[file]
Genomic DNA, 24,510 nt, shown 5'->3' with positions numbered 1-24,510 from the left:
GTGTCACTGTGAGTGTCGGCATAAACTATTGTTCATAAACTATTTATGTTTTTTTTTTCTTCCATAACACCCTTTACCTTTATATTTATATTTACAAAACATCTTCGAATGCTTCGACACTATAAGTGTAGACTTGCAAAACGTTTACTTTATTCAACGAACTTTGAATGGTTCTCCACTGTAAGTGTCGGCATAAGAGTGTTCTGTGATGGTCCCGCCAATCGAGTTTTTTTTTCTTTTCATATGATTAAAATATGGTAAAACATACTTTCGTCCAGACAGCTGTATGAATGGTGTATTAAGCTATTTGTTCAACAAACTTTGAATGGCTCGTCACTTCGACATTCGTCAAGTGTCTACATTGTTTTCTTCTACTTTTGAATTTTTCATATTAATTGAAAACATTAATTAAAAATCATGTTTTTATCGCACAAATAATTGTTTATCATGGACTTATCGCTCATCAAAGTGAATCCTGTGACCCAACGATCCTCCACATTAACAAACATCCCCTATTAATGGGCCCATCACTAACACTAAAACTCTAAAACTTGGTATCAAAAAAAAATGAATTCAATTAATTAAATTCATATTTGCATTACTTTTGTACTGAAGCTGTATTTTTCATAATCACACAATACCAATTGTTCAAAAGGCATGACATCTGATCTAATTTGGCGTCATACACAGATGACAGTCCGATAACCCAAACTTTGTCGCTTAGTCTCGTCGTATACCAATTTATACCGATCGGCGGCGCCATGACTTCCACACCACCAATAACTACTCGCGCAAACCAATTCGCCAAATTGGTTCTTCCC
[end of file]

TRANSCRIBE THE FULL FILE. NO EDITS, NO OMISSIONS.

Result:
Genomic DNA, 24,510 nt, shown 5'->3' with positions numbered 1-24,510 from the left:
GTGTCACTGTGAGTGTCGGCATAAACTATTGTTCATAAACTATTTATGTTTTTTTTTTCTTCCATAACACCCTTTACCTTTATATTTATATTTACAAAACATCTTCGAATGCTTCGACACTATAAGTGTAGACTTGCAAAACGTTTACTTTATTCAACGAACTTTGAATGGTTCTCCACTGTAAGTGTCGGCATAAGAGTGTTCTGTGATGGTCCCGCCAATCGAGTTTTTTTTTCTTTTCATATGATTAAAATATGGTAAAACATACTTTCGTCCAGACAGCTGTATGAATGGTGTATTAAGCTATTTGTTCAACAAACTTTGAATGGCTCGTCACTTCGACATTCGTCAAGTGTCTACATTGTTTTCTTCTACTTTTGAATTTTTCATATTAATTGAAAACATTAATTAAAAATCATGTTTTTATCGCACAAATAATTGTTTATCATGGACTTATCGCTCATCAAAGTGAATCCTGTGACCCAACGATCCTCCACATTAACAAACATCCCCTATTAATGGGCCCATCACTAACACTAAAACTCTAAAACTTGGTATCAAAAAAAAATGAATTCAATTAATTAAATTCATATTTGCATTACTTTTGTACTGAAGCTGTATTTTTCATAATCACACAATACCAATTGTTCAAAAGGCATGACATCTGATCTAATTTGGCGTCATACACAGATGACAGTCCGATAACCCAAACTTTGTCGCTTAGTCTCGTCGTATACCAATTTATACCGATCGGCGGCGCCATGACTTCCACACCACCAATAACTACTCGCGCAAACCAATTCGCCAAATTGGTTCTTCCC